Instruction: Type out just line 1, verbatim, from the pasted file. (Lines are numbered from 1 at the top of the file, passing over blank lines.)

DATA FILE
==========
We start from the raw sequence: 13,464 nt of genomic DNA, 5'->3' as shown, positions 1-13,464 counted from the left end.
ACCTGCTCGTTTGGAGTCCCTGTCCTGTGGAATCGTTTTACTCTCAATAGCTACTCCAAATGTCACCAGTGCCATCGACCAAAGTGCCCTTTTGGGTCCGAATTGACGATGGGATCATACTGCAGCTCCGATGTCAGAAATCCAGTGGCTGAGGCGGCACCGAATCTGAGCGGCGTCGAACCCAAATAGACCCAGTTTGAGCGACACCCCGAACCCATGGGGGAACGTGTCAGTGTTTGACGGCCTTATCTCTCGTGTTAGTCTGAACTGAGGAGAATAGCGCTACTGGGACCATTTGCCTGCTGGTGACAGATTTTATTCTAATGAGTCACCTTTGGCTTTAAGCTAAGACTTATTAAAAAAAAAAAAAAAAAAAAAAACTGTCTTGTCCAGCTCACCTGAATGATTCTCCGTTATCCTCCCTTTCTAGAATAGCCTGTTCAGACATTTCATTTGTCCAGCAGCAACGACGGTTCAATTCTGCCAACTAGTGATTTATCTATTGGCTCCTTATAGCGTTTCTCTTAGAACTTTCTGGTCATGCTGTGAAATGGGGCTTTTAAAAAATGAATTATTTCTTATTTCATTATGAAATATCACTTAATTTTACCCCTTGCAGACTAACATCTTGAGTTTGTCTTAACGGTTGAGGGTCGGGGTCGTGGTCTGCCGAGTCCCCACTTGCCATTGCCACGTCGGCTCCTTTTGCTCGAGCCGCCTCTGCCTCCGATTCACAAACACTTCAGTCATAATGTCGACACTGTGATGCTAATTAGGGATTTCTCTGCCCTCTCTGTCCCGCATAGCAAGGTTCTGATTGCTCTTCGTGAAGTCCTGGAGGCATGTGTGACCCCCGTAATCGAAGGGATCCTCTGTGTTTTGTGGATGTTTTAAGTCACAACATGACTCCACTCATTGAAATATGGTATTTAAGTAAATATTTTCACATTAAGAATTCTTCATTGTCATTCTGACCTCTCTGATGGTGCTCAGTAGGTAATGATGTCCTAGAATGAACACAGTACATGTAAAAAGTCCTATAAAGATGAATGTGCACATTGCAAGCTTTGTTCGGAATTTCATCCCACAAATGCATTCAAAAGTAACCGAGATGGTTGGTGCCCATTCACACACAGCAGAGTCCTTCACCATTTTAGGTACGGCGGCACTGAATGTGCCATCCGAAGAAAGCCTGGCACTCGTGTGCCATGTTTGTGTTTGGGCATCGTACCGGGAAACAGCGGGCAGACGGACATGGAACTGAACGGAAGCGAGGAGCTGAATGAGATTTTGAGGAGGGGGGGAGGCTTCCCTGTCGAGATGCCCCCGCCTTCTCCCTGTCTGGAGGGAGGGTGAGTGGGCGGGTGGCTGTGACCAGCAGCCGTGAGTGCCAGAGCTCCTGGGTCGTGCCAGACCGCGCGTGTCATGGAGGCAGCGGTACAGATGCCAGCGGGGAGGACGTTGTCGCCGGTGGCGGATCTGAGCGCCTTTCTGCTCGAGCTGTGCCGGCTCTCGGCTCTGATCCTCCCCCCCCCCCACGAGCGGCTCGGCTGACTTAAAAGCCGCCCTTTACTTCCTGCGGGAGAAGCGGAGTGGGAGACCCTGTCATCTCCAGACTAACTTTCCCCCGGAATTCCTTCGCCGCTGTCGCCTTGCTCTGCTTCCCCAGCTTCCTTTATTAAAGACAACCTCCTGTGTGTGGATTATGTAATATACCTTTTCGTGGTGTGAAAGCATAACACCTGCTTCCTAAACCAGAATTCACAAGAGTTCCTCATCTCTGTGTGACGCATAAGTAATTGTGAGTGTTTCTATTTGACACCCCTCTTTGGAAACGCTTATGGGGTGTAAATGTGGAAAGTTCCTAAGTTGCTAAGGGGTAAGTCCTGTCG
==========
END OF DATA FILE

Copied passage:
We start from the raw sequence: 13,464 nt of genomic DNA, 5'->3' as shown, positions 1-13,464 counted from the left end.